As the U.S. EPA considers whether to establish new standards for ultra-fine soot particles, Janice Nolen, director of national policy at the American Lung Association, explains the need for more stringent rules. She discusses some of the health research about particulate matter completed since President Clinton first established the regulations in 1997. Plus, Nolen talks about how new standards could affect coal-fired power plants and diesel-powered vehicles, and whether new rules might be a springboard for passing Clear Skies legislation.
Darren Samuelsohn: Welcome to OnPoint. I'm Darren Samuelsohn. Joining us today in the E&ETV studios in Washington to talk about air quality issues is Janice Nolen, the director of national policy at the American Lung Association. Ms. Nolen thanks so much for being on the show.
Janice Nolen: Thank you for having me.
Darren Samuelsohn: The EPA is right now involved in a pretty complicated process to decide if they want to revise and change their air quality standards for the whole country for fine particulate matter. Can you explain to us how did we get to this point right now?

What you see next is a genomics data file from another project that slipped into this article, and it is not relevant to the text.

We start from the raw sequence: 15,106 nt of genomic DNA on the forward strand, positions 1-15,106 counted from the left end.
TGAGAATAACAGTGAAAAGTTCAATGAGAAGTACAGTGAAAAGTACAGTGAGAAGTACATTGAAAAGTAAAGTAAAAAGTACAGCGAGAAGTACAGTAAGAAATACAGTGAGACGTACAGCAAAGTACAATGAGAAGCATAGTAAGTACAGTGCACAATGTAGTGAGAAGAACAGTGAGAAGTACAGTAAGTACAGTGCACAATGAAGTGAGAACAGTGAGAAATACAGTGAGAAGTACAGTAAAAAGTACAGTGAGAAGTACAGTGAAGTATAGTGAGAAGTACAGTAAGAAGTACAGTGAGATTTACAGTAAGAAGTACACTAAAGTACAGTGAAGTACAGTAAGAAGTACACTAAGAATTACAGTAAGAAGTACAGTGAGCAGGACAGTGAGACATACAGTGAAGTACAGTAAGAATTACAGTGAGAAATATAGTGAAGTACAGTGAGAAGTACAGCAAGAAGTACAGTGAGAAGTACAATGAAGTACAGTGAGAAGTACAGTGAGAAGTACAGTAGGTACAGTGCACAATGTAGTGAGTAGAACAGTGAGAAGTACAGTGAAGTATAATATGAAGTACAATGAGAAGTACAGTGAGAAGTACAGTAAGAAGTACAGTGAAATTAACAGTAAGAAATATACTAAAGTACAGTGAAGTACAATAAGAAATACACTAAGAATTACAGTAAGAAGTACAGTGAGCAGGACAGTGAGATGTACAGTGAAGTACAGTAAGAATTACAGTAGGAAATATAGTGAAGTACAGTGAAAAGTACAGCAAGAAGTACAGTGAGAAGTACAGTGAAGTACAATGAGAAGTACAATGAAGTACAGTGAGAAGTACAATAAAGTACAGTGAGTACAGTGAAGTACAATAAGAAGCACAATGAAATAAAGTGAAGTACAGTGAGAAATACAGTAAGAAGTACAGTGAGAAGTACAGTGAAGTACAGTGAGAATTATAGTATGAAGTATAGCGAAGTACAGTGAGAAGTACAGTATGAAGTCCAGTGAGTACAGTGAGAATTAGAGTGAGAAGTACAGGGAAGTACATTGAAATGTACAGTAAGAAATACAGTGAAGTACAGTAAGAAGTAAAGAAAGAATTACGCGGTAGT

Janice Nolen: Absolutely. One of the requirements that EPA has is to determine how much air pollution is safe for us to breathe and they're required to do this every five years. They haven't done this particular pollutant to see how much safely we can breathe of particle pollution for at least 10 years and so they're well overdue. The American Lung Association, through a court action, got them to set a schedule and it required that they actually reviewed this, complete the review and announce what the new standards might be before the end of this year. And then the final standards will be adopted by September 27, 2006.
Darren Samuelsohn: OK and EPA doesn't actually have to change the standards if they don't want to correct?